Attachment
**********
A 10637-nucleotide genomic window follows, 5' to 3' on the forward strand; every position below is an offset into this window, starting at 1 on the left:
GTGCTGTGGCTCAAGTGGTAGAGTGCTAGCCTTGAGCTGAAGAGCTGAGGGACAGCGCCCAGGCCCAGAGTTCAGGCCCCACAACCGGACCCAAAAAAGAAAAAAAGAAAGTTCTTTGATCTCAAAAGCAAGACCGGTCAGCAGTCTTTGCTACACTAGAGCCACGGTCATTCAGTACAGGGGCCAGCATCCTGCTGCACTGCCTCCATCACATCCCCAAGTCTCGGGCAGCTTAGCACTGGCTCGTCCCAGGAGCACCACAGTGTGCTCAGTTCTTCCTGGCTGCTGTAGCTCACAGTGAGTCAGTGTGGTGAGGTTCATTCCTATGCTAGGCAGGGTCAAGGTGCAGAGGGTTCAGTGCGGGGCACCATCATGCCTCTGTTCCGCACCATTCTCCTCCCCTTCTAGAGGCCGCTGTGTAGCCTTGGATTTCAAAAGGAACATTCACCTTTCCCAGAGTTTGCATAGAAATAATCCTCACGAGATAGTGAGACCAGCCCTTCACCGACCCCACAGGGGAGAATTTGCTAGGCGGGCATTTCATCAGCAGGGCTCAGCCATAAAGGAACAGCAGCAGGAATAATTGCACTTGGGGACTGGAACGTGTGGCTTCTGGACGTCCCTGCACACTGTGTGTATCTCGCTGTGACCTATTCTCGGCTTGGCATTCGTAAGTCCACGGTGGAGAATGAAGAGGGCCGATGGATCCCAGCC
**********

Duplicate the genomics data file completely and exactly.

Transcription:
A 10637-nucleotide genomic window follows, 5' to 3' on the forward strand; every position below is an offset into this window, starting at 1 on the left:
GTGCTGTGGCTCAAGTGGTAGAGTGCTAGCCTTGAGCTGAAGAGCTGAGGGACAGCGCCCAGGCCCAGAGTTCAGGCCCCACAACCGGACCCAAAAAAGAAAAAAAGAAAGTTCTTTGATCTCAAAAGCAAGACCGGTCAGCAGTCTTTGCTACACTAGAGCCACGGTCATTCAGTACAGGGGCCAGCATCCTGCTGCACTGCCTCCATCACATCCCCAAGTCTCGGGCAGCTTAGCACTGGCTCGTCCCAGGAGCACCACAGTGTGCTCAGTTCTTCCTGGCTGCTGTAGCTCACAGTGAGTCAGTGTGGTGAGGTTCATTCCTATGCTAGGCAGGGTCAAGGTGCAGAGGGTTCAGTGCGGGGCACCATCATGCCTCTGTTCCGCACCATTCTCCTCCCCTTCTAGAGGCCGCTGTGTAGCCTTGGATTTCAAAAGGAACATTCACCTTTCCCAGAGTTTGCATAGAAATAATCCTCACGAGATAGTGAGACCAGCCCTTCACCGACCCCACAGGGGAGAATTTGCTAGGCGGGCATTTCATCAGCAGGGCTCAGCCATAAAGGAACAGCAGCAGGAATAATTGCACTTGGGGACTGGAACGTGTGGCTTCTGGACGTCCCTGCACACTGTGTGTATCTCGCTGTGACCTATTCTCGGCTTGGCATTCGTAAGTCCACGGTGGAGAATGAAGAGGGCCGATGGATCCCAGCC